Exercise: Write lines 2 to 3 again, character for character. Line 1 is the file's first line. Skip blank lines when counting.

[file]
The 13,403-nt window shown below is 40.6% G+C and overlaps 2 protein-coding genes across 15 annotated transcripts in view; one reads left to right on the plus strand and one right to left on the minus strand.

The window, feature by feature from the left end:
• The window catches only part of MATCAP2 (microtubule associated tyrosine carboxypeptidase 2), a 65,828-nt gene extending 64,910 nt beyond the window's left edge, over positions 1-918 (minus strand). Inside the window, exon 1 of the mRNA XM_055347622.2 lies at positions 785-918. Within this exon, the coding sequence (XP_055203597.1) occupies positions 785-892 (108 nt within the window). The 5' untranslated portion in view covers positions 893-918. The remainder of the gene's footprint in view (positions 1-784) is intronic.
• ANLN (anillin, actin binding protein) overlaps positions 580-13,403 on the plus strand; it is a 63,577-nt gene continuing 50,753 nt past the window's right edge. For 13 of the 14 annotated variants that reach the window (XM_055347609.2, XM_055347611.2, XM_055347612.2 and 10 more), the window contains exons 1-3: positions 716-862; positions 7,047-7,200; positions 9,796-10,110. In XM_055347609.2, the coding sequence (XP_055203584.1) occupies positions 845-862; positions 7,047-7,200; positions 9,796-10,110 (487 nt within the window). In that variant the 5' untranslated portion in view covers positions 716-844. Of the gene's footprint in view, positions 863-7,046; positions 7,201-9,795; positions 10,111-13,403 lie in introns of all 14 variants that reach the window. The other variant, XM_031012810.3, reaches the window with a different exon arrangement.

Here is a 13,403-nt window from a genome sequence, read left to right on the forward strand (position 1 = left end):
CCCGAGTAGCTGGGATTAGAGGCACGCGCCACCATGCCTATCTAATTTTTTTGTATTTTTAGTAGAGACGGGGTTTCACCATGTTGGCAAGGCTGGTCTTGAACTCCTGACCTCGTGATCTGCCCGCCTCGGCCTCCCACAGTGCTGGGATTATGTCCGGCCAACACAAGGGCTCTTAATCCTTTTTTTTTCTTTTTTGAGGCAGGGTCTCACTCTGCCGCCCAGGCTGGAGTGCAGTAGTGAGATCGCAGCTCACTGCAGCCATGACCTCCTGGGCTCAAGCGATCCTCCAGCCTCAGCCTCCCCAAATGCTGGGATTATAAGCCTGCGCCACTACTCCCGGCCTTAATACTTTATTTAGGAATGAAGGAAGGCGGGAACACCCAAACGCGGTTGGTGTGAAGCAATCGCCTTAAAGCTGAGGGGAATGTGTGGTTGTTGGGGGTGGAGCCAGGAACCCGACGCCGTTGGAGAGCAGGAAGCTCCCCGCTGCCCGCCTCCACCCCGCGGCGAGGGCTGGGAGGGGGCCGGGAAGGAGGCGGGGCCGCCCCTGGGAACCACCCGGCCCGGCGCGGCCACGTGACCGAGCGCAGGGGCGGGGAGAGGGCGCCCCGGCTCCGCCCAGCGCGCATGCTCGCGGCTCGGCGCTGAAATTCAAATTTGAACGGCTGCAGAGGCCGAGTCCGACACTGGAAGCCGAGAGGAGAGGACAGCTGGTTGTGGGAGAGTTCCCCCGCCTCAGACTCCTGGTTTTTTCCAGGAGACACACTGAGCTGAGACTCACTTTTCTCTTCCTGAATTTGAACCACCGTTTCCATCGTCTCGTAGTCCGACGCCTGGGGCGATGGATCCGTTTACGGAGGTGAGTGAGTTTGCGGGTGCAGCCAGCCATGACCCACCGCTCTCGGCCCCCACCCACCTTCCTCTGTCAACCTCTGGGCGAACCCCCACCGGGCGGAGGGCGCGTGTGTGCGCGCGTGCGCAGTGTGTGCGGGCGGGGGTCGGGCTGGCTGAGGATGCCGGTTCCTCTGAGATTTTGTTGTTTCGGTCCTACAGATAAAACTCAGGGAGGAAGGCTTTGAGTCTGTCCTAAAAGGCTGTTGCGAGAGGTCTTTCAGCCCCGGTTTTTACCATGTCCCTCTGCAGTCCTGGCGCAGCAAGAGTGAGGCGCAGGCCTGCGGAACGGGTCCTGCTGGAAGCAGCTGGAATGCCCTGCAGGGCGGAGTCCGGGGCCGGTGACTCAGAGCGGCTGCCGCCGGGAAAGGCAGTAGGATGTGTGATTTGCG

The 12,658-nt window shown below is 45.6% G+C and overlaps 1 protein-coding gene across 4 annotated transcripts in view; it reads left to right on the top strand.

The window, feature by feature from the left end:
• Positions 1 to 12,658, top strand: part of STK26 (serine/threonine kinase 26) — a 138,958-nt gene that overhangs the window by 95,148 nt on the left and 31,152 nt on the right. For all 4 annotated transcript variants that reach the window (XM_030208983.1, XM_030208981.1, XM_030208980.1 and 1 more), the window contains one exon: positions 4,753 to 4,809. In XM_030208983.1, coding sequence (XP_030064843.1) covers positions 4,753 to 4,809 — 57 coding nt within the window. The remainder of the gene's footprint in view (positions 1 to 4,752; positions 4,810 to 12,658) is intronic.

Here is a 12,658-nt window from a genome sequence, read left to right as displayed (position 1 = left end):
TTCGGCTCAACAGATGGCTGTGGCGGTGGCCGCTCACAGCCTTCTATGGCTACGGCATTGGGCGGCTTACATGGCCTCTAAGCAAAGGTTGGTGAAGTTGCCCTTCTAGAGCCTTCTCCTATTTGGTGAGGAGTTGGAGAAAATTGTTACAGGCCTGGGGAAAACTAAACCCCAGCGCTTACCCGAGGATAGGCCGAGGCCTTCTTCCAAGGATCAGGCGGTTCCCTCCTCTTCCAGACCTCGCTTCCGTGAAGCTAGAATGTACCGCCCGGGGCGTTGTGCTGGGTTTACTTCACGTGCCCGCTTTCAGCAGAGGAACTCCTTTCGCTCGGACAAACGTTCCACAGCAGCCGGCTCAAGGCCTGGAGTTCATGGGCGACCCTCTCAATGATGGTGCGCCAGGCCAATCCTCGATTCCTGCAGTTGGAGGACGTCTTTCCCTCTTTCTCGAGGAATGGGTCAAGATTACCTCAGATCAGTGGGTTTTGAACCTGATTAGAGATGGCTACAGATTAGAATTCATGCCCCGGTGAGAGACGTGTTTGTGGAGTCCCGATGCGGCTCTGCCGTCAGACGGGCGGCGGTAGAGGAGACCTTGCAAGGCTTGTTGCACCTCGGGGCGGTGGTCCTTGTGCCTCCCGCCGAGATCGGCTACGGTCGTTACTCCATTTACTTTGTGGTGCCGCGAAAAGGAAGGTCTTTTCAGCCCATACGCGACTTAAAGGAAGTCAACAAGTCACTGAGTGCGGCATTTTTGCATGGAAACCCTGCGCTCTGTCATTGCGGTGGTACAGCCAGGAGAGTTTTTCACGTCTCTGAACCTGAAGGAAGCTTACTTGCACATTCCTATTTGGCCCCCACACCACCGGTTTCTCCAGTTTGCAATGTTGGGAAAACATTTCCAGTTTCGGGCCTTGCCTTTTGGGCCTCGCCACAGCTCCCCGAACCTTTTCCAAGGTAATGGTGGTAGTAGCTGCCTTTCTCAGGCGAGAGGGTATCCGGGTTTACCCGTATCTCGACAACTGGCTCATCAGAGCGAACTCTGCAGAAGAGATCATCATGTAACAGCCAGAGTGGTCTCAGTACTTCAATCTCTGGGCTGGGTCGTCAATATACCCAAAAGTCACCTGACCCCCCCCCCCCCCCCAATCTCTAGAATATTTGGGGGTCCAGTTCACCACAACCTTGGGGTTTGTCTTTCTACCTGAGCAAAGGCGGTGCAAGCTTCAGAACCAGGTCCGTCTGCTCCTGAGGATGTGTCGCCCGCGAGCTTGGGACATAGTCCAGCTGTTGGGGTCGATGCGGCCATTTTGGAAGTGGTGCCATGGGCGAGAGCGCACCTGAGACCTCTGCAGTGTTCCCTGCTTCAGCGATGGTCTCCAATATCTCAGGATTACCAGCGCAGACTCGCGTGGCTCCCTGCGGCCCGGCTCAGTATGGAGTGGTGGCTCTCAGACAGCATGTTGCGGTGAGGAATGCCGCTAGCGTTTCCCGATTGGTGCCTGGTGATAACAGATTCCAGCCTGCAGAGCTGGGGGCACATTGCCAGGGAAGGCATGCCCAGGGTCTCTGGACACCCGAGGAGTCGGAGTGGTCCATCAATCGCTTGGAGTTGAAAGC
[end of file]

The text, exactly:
The window, feature by feature from the left end:
• The window catches only part of MATCAP2 (microtubule associated tyrosine carboxypeptidase 2), a 65,828-nt gene extending 64,910 nt beyond the window's left edge, over positions 1-918 (minus strand). Inside the window, exon 1 of the mRNA XM_055347622.2 lies at positions 785-918. Within this exon, the coding sequence (XP_055203597.1) occupies positions 785-892 (108 nt within the window). The 5' untranslated portion in view covers positions 893-918. The remainder of the gene's footprint in view (positions 1-784) is intronic.